Monday, September 22, 2008

December 2003

Watching this film reminded me of how much I miss the TV show “Lucky,” an intoxicating look at compulsive gamblers and the various hangers-on that populate Las Vegas, which ran for about 12 weeks earlier this year on the FX channel. It starred John Corbett (“My Big Fat Greek Wedding” and the TV series “Northern Exposure”) as the winner of the World Series of Poker whose luck turns south very quick and, for my money, wonderfully captured the lunacy of Vegas. I still don’t know why it was canceled; FX just doesn’t have that much to be proud of to dump what was one of the funniest shows on TV.

“The Cooler” has much of the same atmosphere: the tough-talking hustlers, down-on-their luck working girls, amoral debt collectors and the sleazy, side-street residential motels, all lurking in the shadows behind the neon. William H. Macy plays the title role, an ex-gambler whose luck is so legendary bad that a small, downtown casino hires him to cool off hot gamblers. The whole premise sounds ridiculous, but it’s just a way to get into the world of a man who constantly reaffirms this self-fulfilling belief in himself as a loser.

Then Natalie (Maria Bello), a cocktail waitress at the casino, enters his life and suddenly he’s in love and a winner. This doesn’t sit well with Shelly (Alec Baldwin), the head guy at the Shangri-La, who needs the Cooler to spread his bad luck more than ever, as the mobster owner of the joint is putting the screws to him.

This shaggy dog tale has a fantasy ending and a bunch of giant leaps of believability throughout, but what keeps the movie interesting is Baldwin’s Shelly. As a profane, heartless relic of the old Vegas (he gives a classic speech assailing Steve Wynn and the family-oriented strip), Baldwin provides the punch of the film and his performance dominates every scene he’s in. While Macy and Bello make you believe in their unlikely emotion bond, it’s Baldwin who makes this show worth paying for.

This classic George S. Kauffman-Moss Hart comedy seems like a perfect candidate for an updated remake. The story of a famous literary figure who breaks his hip while visiting a family in a small town and then takes over their house while he recovers pulls few punches in making fun of the pampered, egotistical celebrity.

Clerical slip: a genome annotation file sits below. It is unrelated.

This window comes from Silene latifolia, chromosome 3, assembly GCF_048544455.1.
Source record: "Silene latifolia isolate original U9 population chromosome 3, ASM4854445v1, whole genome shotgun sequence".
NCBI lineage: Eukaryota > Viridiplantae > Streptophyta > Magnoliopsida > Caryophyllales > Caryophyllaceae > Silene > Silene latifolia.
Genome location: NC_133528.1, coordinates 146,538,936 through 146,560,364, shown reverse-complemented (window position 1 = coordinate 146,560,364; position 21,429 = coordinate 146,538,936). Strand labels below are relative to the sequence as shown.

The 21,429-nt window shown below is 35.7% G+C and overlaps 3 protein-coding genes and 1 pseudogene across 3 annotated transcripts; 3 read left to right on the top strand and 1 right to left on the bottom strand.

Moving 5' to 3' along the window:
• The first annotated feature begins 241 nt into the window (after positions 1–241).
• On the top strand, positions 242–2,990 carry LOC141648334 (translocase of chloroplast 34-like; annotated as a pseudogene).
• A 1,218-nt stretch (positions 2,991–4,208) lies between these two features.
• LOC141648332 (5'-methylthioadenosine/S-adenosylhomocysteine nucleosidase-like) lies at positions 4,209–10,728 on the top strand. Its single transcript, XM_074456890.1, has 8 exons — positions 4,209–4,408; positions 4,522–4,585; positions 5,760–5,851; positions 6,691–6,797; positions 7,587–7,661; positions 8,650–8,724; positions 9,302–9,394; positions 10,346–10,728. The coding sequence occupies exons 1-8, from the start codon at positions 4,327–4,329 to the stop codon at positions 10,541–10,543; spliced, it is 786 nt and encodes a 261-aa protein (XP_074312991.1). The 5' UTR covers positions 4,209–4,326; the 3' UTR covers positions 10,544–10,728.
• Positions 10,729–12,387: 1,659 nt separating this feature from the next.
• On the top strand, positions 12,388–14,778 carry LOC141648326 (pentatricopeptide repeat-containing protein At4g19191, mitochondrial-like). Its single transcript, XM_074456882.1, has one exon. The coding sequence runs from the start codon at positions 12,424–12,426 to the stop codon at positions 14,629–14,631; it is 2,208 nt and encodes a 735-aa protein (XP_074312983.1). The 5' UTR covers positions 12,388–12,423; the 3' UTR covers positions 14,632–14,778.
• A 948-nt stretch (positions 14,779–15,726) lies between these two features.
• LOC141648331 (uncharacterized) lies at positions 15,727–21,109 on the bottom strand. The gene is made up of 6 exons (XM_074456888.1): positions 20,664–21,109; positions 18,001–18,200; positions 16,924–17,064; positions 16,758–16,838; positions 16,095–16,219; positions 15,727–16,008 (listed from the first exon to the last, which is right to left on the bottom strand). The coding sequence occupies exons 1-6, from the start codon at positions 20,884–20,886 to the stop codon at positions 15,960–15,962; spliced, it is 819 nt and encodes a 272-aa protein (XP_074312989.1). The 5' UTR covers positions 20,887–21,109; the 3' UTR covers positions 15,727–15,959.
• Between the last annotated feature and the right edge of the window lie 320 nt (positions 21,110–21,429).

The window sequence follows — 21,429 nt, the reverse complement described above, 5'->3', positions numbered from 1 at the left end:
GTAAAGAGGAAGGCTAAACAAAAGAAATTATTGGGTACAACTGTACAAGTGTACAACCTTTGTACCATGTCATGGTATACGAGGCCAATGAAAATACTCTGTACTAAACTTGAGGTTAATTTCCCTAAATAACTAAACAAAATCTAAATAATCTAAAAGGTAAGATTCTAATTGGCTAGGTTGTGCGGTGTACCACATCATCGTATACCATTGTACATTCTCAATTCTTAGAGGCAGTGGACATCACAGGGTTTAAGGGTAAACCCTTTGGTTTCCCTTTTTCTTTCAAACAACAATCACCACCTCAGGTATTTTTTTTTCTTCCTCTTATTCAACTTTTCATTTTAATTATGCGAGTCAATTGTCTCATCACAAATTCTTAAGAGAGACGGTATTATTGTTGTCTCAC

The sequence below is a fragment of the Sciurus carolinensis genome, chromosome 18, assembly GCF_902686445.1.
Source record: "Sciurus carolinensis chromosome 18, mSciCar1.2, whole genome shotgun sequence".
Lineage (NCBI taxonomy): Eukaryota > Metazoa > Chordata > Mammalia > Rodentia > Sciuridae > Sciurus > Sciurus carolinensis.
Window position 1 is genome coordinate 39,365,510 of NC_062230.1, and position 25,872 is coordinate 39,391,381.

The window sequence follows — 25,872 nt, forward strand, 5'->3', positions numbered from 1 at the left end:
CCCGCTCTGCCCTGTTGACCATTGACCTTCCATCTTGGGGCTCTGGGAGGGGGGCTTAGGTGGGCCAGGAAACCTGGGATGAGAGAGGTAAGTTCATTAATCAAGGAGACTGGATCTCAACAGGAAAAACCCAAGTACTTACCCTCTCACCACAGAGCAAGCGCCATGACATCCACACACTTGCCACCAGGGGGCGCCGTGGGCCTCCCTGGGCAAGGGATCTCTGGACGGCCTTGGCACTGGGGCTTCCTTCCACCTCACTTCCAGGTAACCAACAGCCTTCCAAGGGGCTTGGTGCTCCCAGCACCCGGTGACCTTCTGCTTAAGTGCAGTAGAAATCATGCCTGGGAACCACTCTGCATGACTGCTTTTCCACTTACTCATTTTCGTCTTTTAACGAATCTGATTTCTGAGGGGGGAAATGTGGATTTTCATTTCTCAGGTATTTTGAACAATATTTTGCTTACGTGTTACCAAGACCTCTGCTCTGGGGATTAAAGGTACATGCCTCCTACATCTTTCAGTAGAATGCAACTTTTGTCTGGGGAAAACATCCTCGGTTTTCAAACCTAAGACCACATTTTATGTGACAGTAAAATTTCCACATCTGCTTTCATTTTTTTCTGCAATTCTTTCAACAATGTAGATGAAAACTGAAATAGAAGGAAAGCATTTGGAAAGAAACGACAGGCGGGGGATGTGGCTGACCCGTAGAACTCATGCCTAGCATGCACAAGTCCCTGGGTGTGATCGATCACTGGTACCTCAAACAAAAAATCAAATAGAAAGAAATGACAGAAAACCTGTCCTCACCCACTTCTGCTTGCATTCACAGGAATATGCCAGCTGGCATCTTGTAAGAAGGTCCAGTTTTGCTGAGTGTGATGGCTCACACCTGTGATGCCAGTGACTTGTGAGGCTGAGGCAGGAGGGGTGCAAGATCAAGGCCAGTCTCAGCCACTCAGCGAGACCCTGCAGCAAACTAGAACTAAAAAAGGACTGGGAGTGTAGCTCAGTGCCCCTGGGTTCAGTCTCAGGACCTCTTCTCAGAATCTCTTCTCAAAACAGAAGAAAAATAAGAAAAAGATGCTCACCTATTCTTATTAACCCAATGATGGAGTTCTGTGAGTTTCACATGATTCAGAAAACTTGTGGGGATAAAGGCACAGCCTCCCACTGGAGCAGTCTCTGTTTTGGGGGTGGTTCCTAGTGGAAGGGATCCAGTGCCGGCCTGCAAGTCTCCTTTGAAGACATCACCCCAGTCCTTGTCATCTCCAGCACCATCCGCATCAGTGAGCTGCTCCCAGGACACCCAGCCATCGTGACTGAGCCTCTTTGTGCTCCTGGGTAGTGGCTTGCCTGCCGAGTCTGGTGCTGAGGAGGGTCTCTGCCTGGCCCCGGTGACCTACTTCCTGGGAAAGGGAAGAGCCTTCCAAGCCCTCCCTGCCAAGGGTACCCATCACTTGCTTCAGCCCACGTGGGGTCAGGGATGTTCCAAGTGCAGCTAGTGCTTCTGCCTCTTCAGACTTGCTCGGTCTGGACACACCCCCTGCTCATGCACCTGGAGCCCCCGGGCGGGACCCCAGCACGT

Today, when fawning over the famous has become a worldwide religion, the subject has never been more relevant. I can just imagine the possibilities of a Britney Spears-like star intruding on the lives of a working-class family-then again, maybe we’ve already seen too much of that crap on reality TV.

Monty Woolley reprises his famous stage performance as Sheridan Whiteside, a popular writer and commentator who sees himself as a man of the people; until he actually has to deal with them. Then he orders the family to their upstairs rooms, treats everyone like they’re his servants and does his best to break up a romance that might deprive him of his trusted assistant. Bette Davis gives one of her better, un-nominated performances as the assistant who emerges from Whiteside’s shadow when she falls for the local newspaper publisher (Richard Travis).

By the end, of course, Whiteside get his comeuppance and, against all odds, his humanity shines through. In the remake, we’ll avoid that kind of out-dated sentimentality and conclude the visit with gunfire (I hope).


Only a Robert De Niro completist would dare sit through this terribly acted and directed attempt to make a comic mob film.

The actual star of this embarrassment is Jerry Orbach, at the time a star on Broadway,
who barks his way through the role and looks very uncomfortable on screen. He also wears what looks like a $10 hairpiece, but it just may be his real hair. (If you go by movies of the era, everyone’s hair in the ‘70s was a disaster, but it didn’t seem like it at the time.)

Orbach, now one of the best actors on television as a homicide investigator on “Law and Order,” did eventually do some decent film work, including another mobster turn in Woody Allen’s “Crimes and Misdemeanors” (1989) and as a cop in “Prince of the City” (1981).

De Niro plays Mario Tarntino, an Italian bicyclist turned assassin, who falls for Orbach’s sister, played by the always lovely and vacuous Leigh Taylor-Young. De Niro has an advantage over the other actors in that he speaks broken English; the lines don’t sound as idiotic as they do when spoken in clear English. Considering the source material (a Jimmy Breslin novel) and the credited screenwriter (Waldo Salt, who scripted “Midnight Cowboy” and “Serpico”), most of the blame has to go to director James Goldstone, a longtime TV director.

Sadly, the highlight of the film turns out to be Herve Villechaize as Beppo, one of Orbach’s henchmen. To make him seem more like a mobster, I guess, his familiar high-pitched tones that he later made famous as Tattoo on “Fantasy Island,” have been dubbed over with a deep, generic voice. It only serves to make Herve seem even more out of place.

And, for “Godfather” fans only, Michael V. Gazzo can be spotted standing around in the background, but has no lines. A few years later, along with De Niro, he was one of the stars of “The Godfather, Part II,” playing a Corleone lieutenant Frankie Pentangeli.